Among Poland’s other trading partners that cause the greatest negative trade balances, Polish deficits with Italy (up 460.9%), Belgium (up 367.8%) and Russia (up 33.1%) grew at the fastest pace from 2016 to 2017.

These cashflow deficiencies clearly indicate Poland’s competitive disadvantages with the above countries, but also represent key opportunities for Poland to develop country-specific strategies to strengthen its overall position in international trade.

Surpluses

Overall Poland posted a $408.7 million trade surplus in 2017, down by -94.9% from the 7.9 billion in black ink one year earlier during 2016.

Based on Investopedia’s definition of net importer, a country whose total value of all imported goods is lower than its value of all exports is said to have a positive trade balance or surplus.

In 2017, Poland incurred the highest trade surpluses with the following countries:

  1. United Kingdom: US$8.3 billion (country-specific trade surplus in 2017)
  2. Czech Republic: $5.5 billion
  3. France: $3.3 billion
  4. Ukraine: $2.4 billion
  5. Romania: $2.4 billion
  6. Hungary: $1.8 billion
  7. United States: $1.6 billion
  8. Lithuania: $1.4 billion
  9. Denmark: $1.2 billion
  10. Sweden: $1.1 billion

Among Poland’s trading partners that generate the greatest positive trade balances, Polish surpluses with Ukraine (up 33.3%), Romania (up 30%) and the United Kingdom (up 2.2%) grew at the fastest pace from 2016 to 2017.

These positive cashflow streams clearly indicate Poland’s competitive advantages with the above countries, but also represent key opportunities for Poland to develop country-specific strategies to optimize its overall position in international trade.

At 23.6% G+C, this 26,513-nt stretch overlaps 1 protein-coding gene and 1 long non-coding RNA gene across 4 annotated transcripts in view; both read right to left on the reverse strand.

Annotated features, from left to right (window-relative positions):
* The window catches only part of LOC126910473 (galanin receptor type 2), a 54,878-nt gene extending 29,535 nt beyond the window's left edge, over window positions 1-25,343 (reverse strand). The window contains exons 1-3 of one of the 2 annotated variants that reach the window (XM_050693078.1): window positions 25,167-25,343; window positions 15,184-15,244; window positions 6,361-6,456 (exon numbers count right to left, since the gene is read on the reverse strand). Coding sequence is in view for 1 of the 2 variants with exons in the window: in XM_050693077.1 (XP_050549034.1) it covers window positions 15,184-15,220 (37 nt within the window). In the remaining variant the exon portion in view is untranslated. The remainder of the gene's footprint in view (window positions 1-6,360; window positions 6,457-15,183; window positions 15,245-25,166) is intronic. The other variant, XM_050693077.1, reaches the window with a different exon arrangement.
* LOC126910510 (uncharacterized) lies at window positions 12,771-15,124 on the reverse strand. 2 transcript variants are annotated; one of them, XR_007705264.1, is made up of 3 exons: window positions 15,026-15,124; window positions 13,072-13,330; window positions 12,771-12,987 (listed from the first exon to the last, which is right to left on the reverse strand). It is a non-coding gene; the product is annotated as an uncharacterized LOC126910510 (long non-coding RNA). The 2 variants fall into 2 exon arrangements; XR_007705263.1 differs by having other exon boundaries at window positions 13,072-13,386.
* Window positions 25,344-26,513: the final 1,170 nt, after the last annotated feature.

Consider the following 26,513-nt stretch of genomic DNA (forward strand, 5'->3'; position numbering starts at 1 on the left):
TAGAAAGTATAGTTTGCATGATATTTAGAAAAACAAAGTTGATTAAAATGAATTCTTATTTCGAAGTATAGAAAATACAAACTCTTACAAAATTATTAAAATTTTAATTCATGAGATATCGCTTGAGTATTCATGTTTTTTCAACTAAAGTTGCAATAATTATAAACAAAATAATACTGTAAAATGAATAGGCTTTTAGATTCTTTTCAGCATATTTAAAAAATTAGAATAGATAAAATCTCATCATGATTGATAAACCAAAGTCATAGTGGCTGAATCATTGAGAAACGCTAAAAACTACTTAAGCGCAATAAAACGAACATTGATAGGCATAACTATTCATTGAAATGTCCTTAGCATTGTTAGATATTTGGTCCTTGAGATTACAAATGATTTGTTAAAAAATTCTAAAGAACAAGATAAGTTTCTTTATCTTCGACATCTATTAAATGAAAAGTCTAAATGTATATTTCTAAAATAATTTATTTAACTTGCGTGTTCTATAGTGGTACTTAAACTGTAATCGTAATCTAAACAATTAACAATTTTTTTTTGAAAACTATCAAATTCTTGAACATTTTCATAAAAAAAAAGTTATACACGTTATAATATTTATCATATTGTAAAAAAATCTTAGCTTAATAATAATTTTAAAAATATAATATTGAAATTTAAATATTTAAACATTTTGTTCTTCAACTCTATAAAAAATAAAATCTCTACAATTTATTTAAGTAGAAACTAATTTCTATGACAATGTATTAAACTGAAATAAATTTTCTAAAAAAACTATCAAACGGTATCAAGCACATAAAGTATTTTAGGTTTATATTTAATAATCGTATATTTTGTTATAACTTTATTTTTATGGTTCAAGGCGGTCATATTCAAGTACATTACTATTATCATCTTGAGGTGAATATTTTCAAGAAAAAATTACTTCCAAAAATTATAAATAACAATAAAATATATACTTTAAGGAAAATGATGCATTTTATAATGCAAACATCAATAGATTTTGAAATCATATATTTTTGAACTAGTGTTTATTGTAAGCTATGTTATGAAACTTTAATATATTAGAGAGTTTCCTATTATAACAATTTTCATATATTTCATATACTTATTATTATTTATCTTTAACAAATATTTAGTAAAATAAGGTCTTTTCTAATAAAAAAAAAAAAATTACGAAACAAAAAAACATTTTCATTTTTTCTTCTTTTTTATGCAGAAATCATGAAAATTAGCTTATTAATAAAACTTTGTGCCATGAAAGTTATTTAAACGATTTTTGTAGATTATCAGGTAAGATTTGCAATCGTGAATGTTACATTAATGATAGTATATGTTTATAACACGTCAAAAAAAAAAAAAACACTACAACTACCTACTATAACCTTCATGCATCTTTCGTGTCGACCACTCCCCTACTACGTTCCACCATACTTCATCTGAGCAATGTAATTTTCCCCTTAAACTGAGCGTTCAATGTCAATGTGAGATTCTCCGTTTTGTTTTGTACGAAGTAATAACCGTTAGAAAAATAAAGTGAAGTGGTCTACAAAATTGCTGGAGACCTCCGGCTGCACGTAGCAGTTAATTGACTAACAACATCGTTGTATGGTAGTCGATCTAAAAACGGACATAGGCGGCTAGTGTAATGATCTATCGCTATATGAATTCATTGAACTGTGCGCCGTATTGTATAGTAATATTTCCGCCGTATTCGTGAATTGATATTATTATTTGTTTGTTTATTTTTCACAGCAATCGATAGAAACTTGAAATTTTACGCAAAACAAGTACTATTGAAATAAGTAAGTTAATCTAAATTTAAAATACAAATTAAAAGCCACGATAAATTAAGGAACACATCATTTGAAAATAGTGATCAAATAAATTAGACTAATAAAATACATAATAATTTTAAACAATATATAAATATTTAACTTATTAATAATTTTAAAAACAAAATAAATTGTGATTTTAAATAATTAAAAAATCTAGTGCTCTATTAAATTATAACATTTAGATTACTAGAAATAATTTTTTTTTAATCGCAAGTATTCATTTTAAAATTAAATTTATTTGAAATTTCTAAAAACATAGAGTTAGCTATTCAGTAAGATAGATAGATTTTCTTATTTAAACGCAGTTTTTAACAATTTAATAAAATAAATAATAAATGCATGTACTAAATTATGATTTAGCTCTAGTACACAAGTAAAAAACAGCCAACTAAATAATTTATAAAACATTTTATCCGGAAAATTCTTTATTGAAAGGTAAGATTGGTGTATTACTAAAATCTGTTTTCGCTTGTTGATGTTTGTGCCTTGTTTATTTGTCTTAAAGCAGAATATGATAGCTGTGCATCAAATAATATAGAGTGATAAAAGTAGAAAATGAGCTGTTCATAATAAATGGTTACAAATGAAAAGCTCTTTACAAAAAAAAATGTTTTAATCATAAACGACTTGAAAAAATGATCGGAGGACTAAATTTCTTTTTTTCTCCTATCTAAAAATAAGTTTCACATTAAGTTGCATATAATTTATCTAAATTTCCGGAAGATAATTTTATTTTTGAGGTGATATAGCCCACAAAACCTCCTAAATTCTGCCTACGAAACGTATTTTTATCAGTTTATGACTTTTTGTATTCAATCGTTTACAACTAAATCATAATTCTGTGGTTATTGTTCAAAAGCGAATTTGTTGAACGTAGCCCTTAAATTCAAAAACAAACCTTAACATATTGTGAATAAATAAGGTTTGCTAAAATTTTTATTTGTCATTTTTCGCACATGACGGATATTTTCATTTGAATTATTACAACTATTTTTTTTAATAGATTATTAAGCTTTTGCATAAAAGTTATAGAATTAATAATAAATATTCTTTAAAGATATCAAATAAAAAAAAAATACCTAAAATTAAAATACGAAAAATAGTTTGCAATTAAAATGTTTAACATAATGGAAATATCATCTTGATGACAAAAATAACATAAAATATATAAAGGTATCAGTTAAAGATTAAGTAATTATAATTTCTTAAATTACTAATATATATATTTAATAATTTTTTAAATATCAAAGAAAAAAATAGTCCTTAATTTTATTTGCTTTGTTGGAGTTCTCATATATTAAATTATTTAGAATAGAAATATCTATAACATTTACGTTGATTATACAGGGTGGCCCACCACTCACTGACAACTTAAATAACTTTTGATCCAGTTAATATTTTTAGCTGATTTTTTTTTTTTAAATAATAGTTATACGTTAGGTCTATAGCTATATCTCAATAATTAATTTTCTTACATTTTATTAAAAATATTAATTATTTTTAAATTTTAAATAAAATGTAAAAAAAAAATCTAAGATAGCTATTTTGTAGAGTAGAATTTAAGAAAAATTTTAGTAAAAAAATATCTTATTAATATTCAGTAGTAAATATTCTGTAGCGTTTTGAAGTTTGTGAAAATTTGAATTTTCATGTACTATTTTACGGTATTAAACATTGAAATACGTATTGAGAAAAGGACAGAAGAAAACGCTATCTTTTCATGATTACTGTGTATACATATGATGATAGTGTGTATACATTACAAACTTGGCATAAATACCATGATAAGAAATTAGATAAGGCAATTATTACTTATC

Companies

Companies Servicing Polish Trading Partners

Seven corporations rank among Forbes Global 2000. Below is a sample of the major Polish companies that Forbes included:

  • KGHM Polska Miedz (diversified metals, mining)
  • Pgnig Group (oil, gas)
  • PKN Orlen (oil, gas)

According to global trading platform Alibaba, the following companies are examples of export companies located in Poland. Shown within parenthesis is the product category that the Polish business specializes in.

  • Ambra SA (sparking wines)
  • BIP SP (diesel heaters)
  • EWAX SC (undershirts, knitwear)
  • GENATA SP (laundry detergent)
  • POLSKA GRUPA MEBLOWA FURINI (furniture)
  • PPHU BIURO-DRUK Fialkowska Aurelia (leather cases)
  • STRAIGHTLINE TRADE LIMITED SP (water purification equipment)
  • TOMASZ RONATOWICZ TOP SOCZEWKI (watches)
  • Zbyszko Company SP (sparkling water)


 

See also Poland’s Top 10 Imports, Poland’s Top 10 Exports and Top EU Export Countries

Research Sources:
The World Factbook, Field Listing: Imports – Commodities, Central Intelligence Agency. Accessed on March 25, 2018

Trade Map, International Trade Centre, www.intracen.org/marketanalysis. Accessed on March 25, 2018

Investopedia, Net Importer Definition. Accessed on March 25, 2018

Forbes 2015 Global 2000 rankings, The World’s Biggest Public Companies. Accessed on March 25, 2018

Alibaba Supplier information for Poland. Accessed on November 23, 2015